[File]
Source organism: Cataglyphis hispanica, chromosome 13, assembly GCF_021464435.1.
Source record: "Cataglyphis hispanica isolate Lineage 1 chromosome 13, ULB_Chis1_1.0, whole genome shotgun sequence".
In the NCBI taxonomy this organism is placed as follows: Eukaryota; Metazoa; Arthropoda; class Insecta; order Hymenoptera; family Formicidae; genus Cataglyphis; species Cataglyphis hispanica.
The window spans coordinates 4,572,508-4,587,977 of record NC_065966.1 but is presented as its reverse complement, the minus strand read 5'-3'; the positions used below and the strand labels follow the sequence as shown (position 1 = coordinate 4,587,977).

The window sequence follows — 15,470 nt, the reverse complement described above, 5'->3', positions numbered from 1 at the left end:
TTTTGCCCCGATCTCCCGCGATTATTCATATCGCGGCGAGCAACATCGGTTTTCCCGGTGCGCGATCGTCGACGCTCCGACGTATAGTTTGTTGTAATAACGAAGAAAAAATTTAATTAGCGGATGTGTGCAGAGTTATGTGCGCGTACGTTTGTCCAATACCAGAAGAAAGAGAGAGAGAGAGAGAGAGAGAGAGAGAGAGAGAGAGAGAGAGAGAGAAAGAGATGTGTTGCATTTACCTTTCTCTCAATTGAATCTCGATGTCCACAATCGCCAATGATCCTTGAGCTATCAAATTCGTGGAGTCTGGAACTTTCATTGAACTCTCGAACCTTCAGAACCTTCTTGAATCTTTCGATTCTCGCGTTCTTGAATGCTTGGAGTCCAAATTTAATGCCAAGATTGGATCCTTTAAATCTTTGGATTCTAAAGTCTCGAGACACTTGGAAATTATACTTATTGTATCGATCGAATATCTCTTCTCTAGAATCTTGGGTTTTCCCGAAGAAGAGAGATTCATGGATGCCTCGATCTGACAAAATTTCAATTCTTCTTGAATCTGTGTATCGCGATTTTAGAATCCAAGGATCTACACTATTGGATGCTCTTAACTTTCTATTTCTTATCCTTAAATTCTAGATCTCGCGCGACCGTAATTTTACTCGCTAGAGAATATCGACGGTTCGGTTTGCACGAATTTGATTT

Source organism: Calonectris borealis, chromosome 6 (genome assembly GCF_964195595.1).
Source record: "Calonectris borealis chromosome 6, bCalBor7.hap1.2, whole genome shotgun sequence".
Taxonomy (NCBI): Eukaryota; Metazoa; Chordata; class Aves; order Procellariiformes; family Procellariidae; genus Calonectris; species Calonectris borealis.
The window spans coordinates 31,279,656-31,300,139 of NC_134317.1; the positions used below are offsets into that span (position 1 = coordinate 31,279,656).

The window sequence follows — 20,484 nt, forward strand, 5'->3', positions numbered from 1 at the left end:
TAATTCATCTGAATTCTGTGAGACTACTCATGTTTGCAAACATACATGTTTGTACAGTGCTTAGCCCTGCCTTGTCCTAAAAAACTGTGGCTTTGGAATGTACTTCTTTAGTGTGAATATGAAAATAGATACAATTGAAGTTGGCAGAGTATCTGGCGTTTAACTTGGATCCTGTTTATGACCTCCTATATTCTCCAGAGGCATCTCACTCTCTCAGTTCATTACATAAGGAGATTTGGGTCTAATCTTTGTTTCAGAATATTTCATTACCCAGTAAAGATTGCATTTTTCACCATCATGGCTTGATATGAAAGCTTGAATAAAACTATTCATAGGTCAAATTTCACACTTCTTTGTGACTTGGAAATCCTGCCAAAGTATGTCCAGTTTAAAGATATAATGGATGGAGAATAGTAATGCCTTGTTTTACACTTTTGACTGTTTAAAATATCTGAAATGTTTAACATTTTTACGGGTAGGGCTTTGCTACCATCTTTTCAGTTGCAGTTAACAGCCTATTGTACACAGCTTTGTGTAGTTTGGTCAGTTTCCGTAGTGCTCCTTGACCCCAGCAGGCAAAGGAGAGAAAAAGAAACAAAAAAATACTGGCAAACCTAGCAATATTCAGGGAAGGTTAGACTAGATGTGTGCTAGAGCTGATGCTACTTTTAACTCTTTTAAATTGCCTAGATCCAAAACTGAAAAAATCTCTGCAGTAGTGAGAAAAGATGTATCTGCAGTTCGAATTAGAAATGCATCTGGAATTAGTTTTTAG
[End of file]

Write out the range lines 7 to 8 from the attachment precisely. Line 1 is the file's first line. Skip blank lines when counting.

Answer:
Source organism: Calonectris borealis, chromosome 6 (genome assembly GCF_964195595.1).
Source record: "Calonectris borealis chromosome 6, bCalBor7.hap1.2, whole genome shotgun sequence".